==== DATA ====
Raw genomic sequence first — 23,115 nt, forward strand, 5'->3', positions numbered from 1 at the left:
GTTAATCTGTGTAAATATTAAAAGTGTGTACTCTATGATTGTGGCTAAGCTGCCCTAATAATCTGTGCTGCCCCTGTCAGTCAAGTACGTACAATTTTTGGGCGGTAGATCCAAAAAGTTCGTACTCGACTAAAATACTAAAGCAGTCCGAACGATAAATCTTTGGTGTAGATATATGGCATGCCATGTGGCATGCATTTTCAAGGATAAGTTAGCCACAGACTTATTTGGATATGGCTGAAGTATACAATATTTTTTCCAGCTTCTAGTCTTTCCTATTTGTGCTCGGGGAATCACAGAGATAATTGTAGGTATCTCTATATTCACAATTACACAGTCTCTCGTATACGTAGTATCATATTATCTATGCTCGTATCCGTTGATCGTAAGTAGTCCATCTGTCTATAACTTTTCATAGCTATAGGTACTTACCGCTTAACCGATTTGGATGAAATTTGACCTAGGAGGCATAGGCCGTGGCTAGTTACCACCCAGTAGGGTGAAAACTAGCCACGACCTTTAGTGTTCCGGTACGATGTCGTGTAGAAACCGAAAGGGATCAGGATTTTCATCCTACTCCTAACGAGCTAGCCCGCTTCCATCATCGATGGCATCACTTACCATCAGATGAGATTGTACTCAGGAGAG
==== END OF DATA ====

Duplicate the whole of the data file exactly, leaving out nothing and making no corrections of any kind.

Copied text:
Raw genomic sequence first — 23,115 nt, forward strand, 5'->3', positions numbered from 1 at the left:
GTTAATCTGTGTAAATATTAAAAGTGTGTACTCTATGATTGTGGCTAAGCTGCCCTAATAATCTGTGCTGCCCCTGTCAGTCAAGTACGTACAATTTTTGGGCGGTAGATCCAAAAAGTTCGTACTCGACTAAAATACTAAAGCAGTCCGAACGATAAATCTTTGGTGTAGATATATGGCATGCCATGTGGCATGCATTTTCAAGGATAAGTTAGCCACAGACTTATTTGGATATGGCTGAAGTATACAATATTTTTTCCAGCTTCTAGTCTTTCCTATTTGTGCTCGGGGAATCACAGAGATAATTGTAGGTATCTCTATATTCACAATTACACAGTCTCTCGTATACGTAGTATCATATTATCTATGCTCGTATCCGTTGATCGTAAGTAGTCCATCTGTCTATAACTTTTCATAGCTATAGGTACTTACCGCTTAACCGATTTGGATGAAATTTGACCTAGGAGGCATAGGCCGTGGCTAGTTACCACCCAGTAGGGTGAAAACTAGCCACGACCTTTAGTGTTCCGGTACGATGTCGTGTAGAAACCGAAAGGGATCAGGATTTTCATCCTACTCCTAACGAGCTAGCCCGCTTCCATCATCGATGGCATCACTTACCATCAGATGAGATTGTACTCAGGAGAG